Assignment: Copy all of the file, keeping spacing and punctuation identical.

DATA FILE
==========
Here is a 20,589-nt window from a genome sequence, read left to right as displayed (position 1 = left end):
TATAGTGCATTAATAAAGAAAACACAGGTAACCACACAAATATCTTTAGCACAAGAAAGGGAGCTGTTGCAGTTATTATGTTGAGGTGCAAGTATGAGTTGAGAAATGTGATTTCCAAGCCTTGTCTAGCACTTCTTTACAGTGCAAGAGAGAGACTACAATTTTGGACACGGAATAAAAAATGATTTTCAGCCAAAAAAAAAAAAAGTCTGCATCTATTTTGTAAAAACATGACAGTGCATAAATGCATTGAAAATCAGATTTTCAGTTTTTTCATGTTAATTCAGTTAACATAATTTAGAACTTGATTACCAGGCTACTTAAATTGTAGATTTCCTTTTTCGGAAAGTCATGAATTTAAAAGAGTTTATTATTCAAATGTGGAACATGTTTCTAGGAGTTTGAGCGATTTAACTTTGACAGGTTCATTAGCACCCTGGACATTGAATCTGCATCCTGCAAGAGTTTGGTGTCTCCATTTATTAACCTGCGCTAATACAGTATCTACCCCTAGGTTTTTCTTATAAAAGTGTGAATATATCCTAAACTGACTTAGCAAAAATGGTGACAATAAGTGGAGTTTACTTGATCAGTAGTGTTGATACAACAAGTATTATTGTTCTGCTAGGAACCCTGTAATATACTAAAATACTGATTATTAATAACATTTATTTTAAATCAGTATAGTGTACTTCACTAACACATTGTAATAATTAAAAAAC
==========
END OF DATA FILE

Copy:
Here is a 20,589-nt window from a genome sequence, read left to right as displayed (position 1 = left end):
TATAGTGCATTAATAAAGAAAACACAGGTAACCACACAAATATCTTTAGCACAAGAAAGGGAGCTGTTGCAGTTATTATGTTGAGGTGCAAGTATGAGTTGAGAAATGTGATTTCCAAGCCTTGTCTAGCACTTCTTTACAGTGCAAGAGAGAGACTACAATTTTGGACACGGAATAAAAAATGATTTTCAGCCAAAAAAAAAAAAAGTCTGCATCTATTTTGTAAAAACATGACAGTGCATAAATGCATTGAAAATCAGATTTTCAGTTTTTTCATGTTAATTCAGTTAACATAATTTAGAACTTGATTACCAGGCTACTTAAATTGTAGATTTCCTTTTTCGGAAAGTCATGAATTTAAAAGAGTTTATTATTCAAATGTGGAACATGTTTCTAGGAGTTTGAGCGATTTAACTTTGACAGGTTCATTAGCACCCTGGACATTGAATCTGCATCCTGCAAGAGTTTGGTGTCTCCATTTATTAACCTGCGCTAATACAGTATCTACCCCTAGGTTTTTCTTATAAAAGTGTGAATATATCCTAAACTGACTTAGCAAAAATGGTGACAATAAGTGGAGTTTACTTGATCAGTAGTGTTGATACAACAAGTATTATTGTTCTGCTAGGAACCCTGTAATATACTAAAATACTGATTATTAATAACATTTATTTTAAATCAGTATAGTGTACTTCACTAACACATTGTAATAATTAAAAAAC